Julius’ Face Was Depicted on Roman Coins
Roman coins were first produced in the late 4th century BCE in Italy and continued to be minted for another eight centuries across the empire. Caesar’s pride and vanity are a popular laughingstock for e.g. the author of the comic strip on the adventures of Asterix and Obelix.
He was indeed the first living Roman who dared to depict his own portrait on some of his coins. By doing so he wanted to make clear to all his subordinates that he was the sole ruler of Rome. He thus saw coins not only as a means of payment but also as a means of propaganda when hardly any other media were available.
Julius Caesar was married three times
Caesar married his first wife, Cornelia, in 84 B.C., when he was a teenager. In the beginning, this marriage was seen as a key to the doors of success in Caesar’s career. However, with time this beautiful and loving woman became much more than just a political alliance. Cornelia was the daughter of Cornelius Cinna. Cinna and Marius (Julius Caesar’s uncle) were powerful leaders of Rome. First Marius was killed and then Sulla started a vendetta against Marius’ supporters. He even banished Julius Caesar from Rome, but later succumbed to pressure and allowed him to return. Cornelia gave birth to Caesar’s only legitimate child, Julia. She died when Julia was seven.
Julius Caesar then married Pompeia (Gnaeus Pompeius Magnus) in 59 BC. This marriage was very important for political reasons. Ironically, Pompeia was the grand daughter of Sulla… the same Sulla who had banished Caesar from Rome. Pompeia wasn’t a good wife for Caesar, and their marriage ended quickly and with a huge scandal. About a year after becoming Caesar’s wife, Pompeia hosted a Bona Dea festival. It was a celebration related to fertility and chastity in women, so no man was allowed to attend the private ceremonies. However, a young man named Publius Clodius Pulcher tried to use this celebration to see the women and seduce Pompeia. He was caught, but there was no evidence that Pompeia betrayed her husband. Nevertheless, Caesar decided to divorce her. He famously explained that his wife “must be above suspicion.”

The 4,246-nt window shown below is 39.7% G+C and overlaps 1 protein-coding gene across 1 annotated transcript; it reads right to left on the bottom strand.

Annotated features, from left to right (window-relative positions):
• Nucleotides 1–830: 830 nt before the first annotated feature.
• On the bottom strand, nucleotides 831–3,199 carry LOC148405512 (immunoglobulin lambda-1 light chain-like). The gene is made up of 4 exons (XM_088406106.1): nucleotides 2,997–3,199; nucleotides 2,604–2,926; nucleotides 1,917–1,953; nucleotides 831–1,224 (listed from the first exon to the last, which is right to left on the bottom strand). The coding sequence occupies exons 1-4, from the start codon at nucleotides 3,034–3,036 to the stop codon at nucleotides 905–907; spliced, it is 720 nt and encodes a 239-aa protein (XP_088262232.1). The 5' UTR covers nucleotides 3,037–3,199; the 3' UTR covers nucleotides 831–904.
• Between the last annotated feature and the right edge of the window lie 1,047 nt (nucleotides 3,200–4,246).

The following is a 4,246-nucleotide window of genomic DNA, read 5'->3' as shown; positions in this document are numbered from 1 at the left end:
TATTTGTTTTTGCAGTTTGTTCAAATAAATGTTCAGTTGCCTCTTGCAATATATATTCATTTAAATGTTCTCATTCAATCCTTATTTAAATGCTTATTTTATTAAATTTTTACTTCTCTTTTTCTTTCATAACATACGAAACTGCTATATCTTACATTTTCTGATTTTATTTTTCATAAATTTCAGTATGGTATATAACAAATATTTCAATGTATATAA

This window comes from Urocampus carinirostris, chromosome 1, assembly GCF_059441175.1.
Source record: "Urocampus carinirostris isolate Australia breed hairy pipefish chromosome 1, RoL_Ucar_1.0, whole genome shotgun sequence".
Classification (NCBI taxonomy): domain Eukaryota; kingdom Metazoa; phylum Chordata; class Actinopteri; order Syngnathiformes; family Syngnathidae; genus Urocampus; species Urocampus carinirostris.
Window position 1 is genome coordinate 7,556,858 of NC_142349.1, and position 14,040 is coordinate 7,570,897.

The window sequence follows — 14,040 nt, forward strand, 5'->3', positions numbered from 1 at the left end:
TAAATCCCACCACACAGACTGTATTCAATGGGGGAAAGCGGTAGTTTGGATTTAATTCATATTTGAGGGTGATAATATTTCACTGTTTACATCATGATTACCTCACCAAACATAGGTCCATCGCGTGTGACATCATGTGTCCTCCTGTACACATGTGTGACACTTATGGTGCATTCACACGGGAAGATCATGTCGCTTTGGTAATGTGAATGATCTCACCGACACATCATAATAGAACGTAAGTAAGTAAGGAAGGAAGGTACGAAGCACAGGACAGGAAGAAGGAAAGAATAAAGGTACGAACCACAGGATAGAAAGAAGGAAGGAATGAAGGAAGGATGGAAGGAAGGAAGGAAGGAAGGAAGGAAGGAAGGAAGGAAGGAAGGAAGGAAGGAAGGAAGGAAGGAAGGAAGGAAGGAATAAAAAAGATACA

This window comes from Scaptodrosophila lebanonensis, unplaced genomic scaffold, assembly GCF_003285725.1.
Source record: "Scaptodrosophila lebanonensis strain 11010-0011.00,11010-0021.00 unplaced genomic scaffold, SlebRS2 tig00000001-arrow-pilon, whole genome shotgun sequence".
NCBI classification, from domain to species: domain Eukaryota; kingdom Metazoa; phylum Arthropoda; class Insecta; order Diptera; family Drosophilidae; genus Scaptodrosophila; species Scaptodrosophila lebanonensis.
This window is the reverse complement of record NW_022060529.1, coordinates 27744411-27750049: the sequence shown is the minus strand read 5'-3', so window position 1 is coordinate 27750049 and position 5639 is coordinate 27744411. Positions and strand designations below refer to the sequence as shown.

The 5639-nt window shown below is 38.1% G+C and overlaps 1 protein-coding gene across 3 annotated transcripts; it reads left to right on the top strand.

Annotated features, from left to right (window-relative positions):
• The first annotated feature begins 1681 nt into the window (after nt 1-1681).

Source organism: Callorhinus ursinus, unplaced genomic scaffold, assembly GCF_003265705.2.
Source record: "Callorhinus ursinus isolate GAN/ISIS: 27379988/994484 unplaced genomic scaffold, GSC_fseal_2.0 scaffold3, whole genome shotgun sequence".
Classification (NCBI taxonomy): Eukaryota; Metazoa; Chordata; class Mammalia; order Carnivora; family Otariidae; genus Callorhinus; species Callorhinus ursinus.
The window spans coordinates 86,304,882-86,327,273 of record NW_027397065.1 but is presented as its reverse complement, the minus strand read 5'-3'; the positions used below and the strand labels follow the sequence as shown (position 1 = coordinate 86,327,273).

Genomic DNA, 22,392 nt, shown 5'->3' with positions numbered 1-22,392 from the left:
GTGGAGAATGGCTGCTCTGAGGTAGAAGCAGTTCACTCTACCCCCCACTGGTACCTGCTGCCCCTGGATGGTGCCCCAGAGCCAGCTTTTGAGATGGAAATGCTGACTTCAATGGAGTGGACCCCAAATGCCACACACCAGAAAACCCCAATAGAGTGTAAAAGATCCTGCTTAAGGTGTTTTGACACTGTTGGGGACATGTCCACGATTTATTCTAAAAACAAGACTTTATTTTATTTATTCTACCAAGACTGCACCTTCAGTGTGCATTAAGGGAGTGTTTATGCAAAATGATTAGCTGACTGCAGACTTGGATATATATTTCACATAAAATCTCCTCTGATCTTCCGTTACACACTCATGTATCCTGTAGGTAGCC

Caesar’s last wife was Calpurnia, the daughter of another prominent Senator called Piso. It was during his marriage to Calpurnia that Caesar fathered a child with the queen of Egypt, Cleopatra.
Assassination of Julius Caesar
The assassination of Julius Caesar, which occurred on this day in 44 B.C., known as the Ides of March, came about as a result of a conspiracy by as many 60 Roman senators. Led by Gaius Cassius Longinus and Marcus Junius Brutus, they fatally stabbed Caesar in Rome, near the Theatre of Pompey.